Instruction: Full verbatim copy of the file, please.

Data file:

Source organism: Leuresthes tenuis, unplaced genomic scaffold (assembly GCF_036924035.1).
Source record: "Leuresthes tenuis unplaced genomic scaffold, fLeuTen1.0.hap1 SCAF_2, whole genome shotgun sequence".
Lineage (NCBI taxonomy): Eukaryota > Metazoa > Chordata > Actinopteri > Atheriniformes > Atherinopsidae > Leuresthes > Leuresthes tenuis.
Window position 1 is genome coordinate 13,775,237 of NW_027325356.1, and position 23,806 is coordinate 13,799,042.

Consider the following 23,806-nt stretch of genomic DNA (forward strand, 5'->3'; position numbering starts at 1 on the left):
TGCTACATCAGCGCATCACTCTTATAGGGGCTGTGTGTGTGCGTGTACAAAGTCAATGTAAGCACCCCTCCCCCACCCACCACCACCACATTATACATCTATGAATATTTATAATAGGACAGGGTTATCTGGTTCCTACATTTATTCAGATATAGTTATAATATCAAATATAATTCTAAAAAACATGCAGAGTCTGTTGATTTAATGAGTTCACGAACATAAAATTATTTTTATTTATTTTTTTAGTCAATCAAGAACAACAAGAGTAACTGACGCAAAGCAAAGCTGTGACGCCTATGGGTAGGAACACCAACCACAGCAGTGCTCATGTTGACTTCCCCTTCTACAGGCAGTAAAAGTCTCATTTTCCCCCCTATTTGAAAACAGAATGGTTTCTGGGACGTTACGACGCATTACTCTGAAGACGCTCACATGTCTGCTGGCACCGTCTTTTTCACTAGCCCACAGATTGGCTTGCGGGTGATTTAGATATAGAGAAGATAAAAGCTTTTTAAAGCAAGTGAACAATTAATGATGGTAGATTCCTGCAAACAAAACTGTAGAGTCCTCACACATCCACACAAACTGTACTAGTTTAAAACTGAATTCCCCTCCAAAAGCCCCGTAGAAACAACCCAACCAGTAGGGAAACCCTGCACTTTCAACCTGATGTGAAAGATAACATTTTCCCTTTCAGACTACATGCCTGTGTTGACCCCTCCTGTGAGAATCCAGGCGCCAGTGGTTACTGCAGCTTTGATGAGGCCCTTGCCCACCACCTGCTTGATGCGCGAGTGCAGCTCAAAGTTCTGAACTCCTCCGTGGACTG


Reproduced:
Source organism: Leuresthes tenuis, unplaced genomic scaffold (assembly GCF_036924035.1).
Source record: "Leuresthes tenuis unplaced genomic scaffold, fLeuTen1.0.hap1 SCAF_2, whole genome shotgun sequence".
Lineage (NCBI taxonomy): Eukaryota > Metazoa > Chordata > Actinopteri > Atheriniformes > Atherinopsidae > Leuresthes > Leuresthes tenuis.
Window position 1 is genome coordinate 13,775,237 of NW_027325356.1, and position 23,806 is coordinate 13,799,042.

Consider the following 23,806-nt stretch of genomic DNA (forward strand, 5'->3'; position numbering starts at 1 on the left):
TGCTACATCAGCGCATCACTCTTATAGGGGCTGTGTGTGTGCGTGTACAAAGTCAATGTAAGCACCCCTCCCCCACCCACCACCACCACATTATACATCTATGAATATTTATAATAGGACAGGGTTATCTGGTTCCTACATTTATTCAGATATAGTTATAATATCAAATATAATTCTAAAAAACATGCAGAGTCTGTTGATTTAATGAGTTCACGAACATAAAATTATTTTTATTTATTTTTTTAGTCAATCAAGAACAACAAGAGTAACTGACGCAAAGCAAAGCTGTGACGCCTATGGGTAGGAACACCAACCACAGCAGTGCTCATGTTGACTTCCCCTTCTACAGGCAGTAAAAGTCTCATTTTCCCCCCTATTTGAAAACAGAATGGTTTCTGGGACGTTACGACGCATTACTCTGAAGACGCTCACATGTCTGCTGGCACCGTCTTTTTCACTAGCCCACAGATTGGCTTGCGGGTGATTTAGATATAGAGAAGATAAAAGCTTTTTAAAGCAAGTGAACAATTAATGATGGTAGATTCCTGCAAACAAAACTGTAGAGTCCTCACACATCCACACAAACTGTACTAGTTTAAAACTGAATTCCCCTCCAAAAGCCCCGTAGAAACAACCCAACCAGTAGGGAAACCCTGCACTTTCAACCTGATGTGAAAGATAACATTTTCCCTTTCAGACTACATGCCTGTGTTGACCCCTCCTGTGAGAATCCAGGCGCCAGTGGTTACTGCAGCTTTGATGAGGCCCTTGCCCACCACCTGCTTGATGCGCGAGTGCAGCTCAAAGTTCTGAACTCCTCCGTGGACTG